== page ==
You are not the only entrepreneur who worries over “why startups fail.” Did you know that 90% of startup businesses fail? It is unfortunate but true. Numerous startups have already died down with their business idea in the first few years. While only a few manage to succeed, the majority fail.
If you plan on starting a business, this news should not discourage you. Instead, we hope you feel motivated to do what 90% of startups fail to do. To achieve that, you first have to know why startups fail. That way, you can learn from those experiences and avoid accidents along your way. It is usually not just one factor, but several reasons that prevent success. This guide will unpack the most common reasons why startups fail that every entrepreneur should know.
Why startups fail: the most common reasons
1. Lack of market need
If no one will buy what you sell, your business is bound to fail. Often, companies run into the problem of little or no market for the product they have built. You can recognize the situation from the following signs:
When there is no good enough reason for the buyer to purchase the product
Sometimes there is no compelling enough value proposition or exciting scenario to cause the buyer to invest in the product.
Being ahead of your time might not be a blessing in the startup world. Instead, it could be a reason why startups fail. If you are ahead of your market by a few years, that means you have a disconnect with the buyer. They may not be ready for your particular product at this stage. Before gaining great success and becoming the most lucrative corporation in the 2000s, Apple was responsible for some of the most catastrophic product failures in the history of the world. Before its introduction in 1983, the Apple Lisa had been in development for nearly three years and cost over $50 million. It was developed as a sophisticated personal computer with a graphical user interface for corporate users.
Although the computer cost $9,995, which is equivalent to an estimated $25,000 today, many customers found the pricing too costly. Apple terminated the Lisa in 1985 after only selling 100,000 units in two years of manufacture. Probably, it was too early in the 80s for consumers to invest money in personal computers with a high price tag.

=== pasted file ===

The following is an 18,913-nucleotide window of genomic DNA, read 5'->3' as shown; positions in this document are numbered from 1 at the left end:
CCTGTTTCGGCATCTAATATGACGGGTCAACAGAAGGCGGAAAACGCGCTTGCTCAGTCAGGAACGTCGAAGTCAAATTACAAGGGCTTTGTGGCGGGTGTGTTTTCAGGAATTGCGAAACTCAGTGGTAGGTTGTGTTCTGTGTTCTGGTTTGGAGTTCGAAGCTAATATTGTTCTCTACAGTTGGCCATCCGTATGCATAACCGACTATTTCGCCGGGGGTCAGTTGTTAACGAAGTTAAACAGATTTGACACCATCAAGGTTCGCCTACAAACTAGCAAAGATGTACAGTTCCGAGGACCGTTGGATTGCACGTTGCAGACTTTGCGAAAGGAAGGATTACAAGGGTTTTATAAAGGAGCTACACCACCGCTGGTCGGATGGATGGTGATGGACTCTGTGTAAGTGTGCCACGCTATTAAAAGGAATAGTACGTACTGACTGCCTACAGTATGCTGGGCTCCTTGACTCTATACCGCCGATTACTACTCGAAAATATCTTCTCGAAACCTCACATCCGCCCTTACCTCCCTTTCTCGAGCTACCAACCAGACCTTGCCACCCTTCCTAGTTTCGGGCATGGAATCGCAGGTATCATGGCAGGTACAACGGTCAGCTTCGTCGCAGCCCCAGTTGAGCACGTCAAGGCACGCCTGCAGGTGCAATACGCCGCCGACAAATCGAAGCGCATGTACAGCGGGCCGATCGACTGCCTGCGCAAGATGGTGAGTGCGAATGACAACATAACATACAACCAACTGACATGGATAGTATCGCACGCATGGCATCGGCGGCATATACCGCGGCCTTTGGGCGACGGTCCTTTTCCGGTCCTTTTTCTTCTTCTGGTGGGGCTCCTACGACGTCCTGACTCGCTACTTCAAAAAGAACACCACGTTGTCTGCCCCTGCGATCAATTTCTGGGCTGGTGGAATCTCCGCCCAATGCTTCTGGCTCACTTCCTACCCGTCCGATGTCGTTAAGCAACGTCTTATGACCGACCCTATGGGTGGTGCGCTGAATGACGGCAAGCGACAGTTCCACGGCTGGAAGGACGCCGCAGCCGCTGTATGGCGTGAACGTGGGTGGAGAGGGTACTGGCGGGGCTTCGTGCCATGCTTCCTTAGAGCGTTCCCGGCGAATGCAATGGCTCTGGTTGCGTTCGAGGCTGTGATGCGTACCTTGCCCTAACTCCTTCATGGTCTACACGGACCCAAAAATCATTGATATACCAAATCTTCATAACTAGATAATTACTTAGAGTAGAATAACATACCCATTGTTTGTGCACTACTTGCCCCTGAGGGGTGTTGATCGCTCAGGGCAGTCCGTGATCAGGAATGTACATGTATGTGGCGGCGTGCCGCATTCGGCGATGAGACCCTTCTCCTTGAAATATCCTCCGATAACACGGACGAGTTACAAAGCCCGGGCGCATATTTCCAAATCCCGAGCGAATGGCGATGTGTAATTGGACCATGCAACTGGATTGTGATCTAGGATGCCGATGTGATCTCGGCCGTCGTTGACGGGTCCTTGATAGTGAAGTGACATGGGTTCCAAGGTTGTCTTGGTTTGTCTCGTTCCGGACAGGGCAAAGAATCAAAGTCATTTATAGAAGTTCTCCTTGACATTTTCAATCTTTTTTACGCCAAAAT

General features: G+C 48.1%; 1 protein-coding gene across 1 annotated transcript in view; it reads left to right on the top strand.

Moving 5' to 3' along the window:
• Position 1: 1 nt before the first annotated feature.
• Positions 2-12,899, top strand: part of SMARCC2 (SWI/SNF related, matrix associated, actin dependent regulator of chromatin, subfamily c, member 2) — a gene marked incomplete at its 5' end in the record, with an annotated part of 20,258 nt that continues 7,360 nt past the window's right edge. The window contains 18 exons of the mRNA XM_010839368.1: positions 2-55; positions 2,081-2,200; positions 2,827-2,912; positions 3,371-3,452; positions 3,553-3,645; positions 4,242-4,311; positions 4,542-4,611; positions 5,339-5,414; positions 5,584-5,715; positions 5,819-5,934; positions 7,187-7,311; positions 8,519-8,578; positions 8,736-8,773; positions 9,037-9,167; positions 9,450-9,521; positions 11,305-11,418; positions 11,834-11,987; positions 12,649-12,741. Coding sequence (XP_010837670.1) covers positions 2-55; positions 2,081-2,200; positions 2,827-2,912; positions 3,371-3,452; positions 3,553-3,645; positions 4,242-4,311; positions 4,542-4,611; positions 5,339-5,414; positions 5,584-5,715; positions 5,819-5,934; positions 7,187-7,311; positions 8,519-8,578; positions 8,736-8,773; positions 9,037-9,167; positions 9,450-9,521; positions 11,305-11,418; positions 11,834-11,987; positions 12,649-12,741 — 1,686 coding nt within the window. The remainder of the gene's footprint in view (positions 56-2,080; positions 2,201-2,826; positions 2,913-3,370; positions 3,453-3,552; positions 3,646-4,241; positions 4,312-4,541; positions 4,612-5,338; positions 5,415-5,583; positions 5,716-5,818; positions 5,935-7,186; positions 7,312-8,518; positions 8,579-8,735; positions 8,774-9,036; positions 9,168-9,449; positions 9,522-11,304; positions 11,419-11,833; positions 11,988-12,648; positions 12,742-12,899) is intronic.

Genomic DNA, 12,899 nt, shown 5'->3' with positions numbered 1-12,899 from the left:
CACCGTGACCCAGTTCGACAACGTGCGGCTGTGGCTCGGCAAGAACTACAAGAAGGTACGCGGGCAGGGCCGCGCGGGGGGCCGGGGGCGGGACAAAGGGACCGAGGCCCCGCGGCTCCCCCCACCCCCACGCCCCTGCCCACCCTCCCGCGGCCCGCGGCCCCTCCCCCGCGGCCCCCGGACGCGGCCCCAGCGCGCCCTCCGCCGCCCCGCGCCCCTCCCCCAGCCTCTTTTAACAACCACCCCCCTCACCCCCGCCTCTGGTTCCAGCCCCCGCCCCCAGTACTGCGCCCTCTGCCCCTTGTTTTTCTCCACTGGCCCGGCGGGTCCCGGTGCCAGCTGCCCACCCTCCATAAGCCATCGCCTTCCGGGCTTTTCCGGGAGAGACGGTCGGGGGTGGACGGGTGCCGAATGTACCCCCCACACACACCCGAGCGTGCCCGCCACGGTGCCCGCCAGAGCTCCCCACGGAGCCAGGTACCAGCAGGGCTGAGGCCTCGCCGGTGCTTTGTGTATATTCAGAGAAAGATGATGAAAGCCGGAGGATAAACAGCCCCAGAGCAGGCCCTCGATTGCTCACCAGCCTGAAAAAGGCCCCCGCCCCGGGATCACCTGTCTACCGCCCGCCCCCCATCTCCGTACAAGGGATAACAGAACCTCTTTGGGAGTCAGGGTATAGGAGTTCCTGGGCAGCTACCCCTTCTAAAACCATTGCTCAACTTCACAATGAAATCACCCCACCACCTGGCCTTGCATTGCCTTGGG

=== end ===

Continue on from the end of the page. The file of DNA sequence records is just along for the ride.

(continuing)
2. When you are too optimistic
A positive attitude is good, but it should not give you false hope or stand in the way of your success. One of the most common causes why startups fail is that entrepreneurs wrongly presume that they will easily attract customers. An exciting website, product, or service, does not guarantee a permanent clientele. Sure, It may work with the first few customers. However, with the emerging rivals and consumers’ requirements constantly changing, it soon becomes an expensive task to acquire customers after that. In most cases, the cost of acquiring the customer (CAC) is notably higher than the lifetime value of that customer (LTV).
The rule of the game is that you have to win your customers for less money than they will produce in value of the lifetime of your relationship with them. Yet, most entrepreneurs fail to figure out a realistic customer acquisition cost. They do not put enough thought into this critical number. These entrepreneurs fail to recognize that their business model may not work as they do not see that CAC will be higher than LTV.
The Essence of a Business Model
It is essential to focus on what matters in your business model. To do that, you have to ask yourself the following two questions:
- Is it possible to find a scalable way to attract customers?